Why is this particular mountain lion so special? After all, the L.A. area is home to at least 60 mountain lions, and that’s only the number the park service has tagged—there are certainly more. (Los Angeles is the only megacity, aside from Mumbai, India, that has big predatory cats living within city limits.) Part of P-22’s appeal is the initial surprise; most people don’t think of pumas as one of the city’s iconic features, but they are here, just like palm trees, juice bars and traffic. And these top predators were here long before the Walk of Fame or the freeways, which now bisect their original territories into isolated areas that suffer from “inbreeding depression.” Pumas are trapped in a genetic prison, and male pumas, confined in too little space, kill one another at alarming rates. All of L.A.’s pumas are in peril—and if factors don’t change, they could be extinct in 50 years. But it’s P-22’s story that stands out and might just save all of L.A.’s puma population. “His story is an inspiring one about survival that is very relatable to people of all backgrounds. He is the hero that Griffith Park and L.A. wildlife need now more than ever,” writes Miguel Ordeñana, a wildlife biologist at the Natural History Museum, in the book We Heart P-22: A Coloring + Activity Book Celebrating L.A.’s Most Famous Mountain Lion (full disclosure: I am one of the book’s editors and a creative partner in the publisher, Narrated Objects).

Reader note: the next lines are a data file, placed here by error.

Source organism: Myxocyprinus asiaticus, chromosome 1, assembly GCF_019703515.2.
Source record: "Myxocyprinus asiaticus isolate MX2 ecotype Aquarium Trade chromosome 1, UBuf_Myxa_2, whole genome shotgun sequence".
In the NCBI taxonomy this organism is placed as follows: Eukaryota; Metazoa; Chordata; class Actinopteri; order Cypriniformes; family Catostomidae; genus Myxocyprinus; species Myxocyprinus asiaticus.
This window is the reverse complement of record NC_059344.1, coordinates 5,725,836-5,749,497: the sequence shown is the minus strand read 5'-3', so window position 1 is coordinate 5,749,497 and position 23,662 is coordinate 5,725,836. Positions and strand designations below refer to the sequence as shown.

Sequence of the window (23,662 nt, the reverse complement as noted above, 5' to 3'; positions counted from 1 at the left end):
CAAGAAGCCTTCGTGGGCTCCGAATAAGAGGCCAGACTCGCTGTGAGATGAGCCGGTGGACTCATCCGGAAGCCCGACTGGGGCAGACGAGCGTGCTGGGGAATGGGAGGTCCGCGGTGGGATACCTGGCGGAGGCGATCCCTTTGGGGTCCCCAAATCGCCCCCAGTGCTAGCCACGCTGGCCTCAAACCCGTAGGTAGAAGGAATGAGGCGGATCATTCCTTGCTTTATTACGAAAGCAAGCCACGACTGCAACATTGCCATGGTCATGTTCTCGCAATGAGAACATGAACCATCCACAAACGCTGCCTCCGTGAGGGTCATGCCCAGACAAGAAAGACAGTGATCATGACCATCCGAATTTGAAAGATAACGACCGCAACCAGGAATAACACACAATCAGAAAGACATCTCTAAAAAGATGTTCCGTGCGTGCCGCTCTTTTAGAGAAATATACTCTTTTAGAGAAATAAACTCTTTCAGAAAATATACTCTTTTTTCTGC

Ordeñana ought to know; he’s the scientist who first spotted P-22 in Griffith Park and has been following the puma’s movements ever since. In 2012, Ordeñana was reviewing photos from a camera trap installed in the park as part of a connectivity study. When a giant puma butt crossed his screen, he knew it was something special—a discovery he likens to finding Bigfoot because it was so improbable. To get from his home in the western Santa Monica Mountains to Griffith Park, P-22 had to cross two major freeways—the 405 and the 101—a challenge no known puma had ever successfully navigated.